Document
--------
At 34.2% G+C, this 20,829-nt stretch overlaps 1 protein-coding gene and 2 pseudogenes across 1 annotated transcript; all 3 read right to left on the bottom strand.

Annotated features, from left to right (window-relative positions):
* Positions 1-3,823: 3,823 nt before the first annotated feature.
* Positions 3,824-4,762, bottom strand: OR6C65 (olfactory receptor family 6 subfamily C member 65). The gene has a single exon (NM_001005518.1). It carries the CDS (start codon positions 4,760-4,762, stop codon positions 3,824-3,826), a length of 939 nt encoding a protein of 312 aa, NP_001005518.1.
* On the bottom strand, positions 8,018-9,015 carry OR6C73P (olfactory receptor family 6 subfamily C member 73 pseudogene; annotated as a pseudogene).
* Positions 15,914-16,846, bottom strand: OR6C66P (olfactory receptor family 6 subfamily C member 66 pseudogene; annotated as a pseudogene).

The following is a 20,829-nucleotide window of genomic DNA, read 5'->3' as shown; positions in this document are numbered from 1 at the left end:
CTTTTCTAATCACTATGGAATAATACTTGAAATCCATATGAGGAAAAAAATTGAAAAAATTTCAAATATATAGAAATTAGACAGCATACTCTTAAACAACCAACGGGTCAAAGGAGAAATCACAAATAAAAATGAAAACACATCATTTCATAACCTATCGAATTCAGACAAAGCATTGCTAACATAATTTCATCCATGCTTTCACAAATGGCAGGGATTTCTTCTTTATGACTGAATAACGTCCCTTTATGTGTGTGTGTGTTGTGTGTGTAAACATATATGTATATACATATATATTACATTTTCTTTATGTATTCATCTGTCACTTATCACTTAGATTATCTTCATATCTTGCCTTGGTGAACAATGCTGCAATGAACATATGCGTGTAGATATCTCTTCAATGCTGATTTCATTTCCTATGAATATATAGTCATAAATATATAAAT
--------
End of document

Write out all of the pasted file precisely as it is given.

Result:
At 34.2% G+C, this 20,829-nt stretch overlaps 1 protein-coding gene and 2 pseudogenes across 1 annotated transcript; all 3 read right to left on the bottom strand.

Annotated features, from left to right (window-relative positions):
* Positions 1-3,823: 3,823 nt before the first annotated feature.
* Positions 3,824-4,762, bottom strand: OR6C65 (olfactory receptor family 6 subfamily C member 65). The gene has a single exon (NM_001005518.1). It carries the CDS (start codon positions 4,760-4,762, stop codon positions 3,824-3,826), a length of 939 nt encoding a protein of 312 aa, NP_001005518.1.
* On the bottom strand, positions 8,018-9,015 carry OR6C73P (olfactory receptor family 6 subfamily C member 73 pseudogene; annotated as a pseudogene).
* Positions 15,914-16,846, bottom strand: OR6C66P (olfactory receptor family 6 subfamily C member 66 pseudogene; annotated as a pseudogene).

The following is a 20,829-nucleotide window of genomic DNA, read 5'->3' as shown; positions in this document are numbered from 1 at the left end:
CTTTTCTAATCACTATGGAATAATACTTGAAATCCATATGAGGAAAAAAATTGAAAAAATTTCAAATATATAGAAATTAGACAGCATACTCTTAAACAACCAACGGGTCAAAGGAGAAATCACAAATAAAAATGAAAACACATCATTTCATAACCTATCGAATTCAGACAAAGCATTGCTAACATAATTTCATCCATGCTTTCACAAATGGCAGGGATTTCTTCTTTATGACTGAATAACGTCCCTTTATGTGTGTGTGTGTTGTGTGTGTAAACATATATGTATATACATATATATTACATTTTCTTTATGTATTCATCTGTCACTTATCACTTAGATTATCTTCATATCTTGCCTTGGTGAACAATGCTGCAATGAACATATGCGTGTAGATATCTCTTCAATGCTGATTTCATTTCCTATGAATATATAGTCATAAATATATAAAT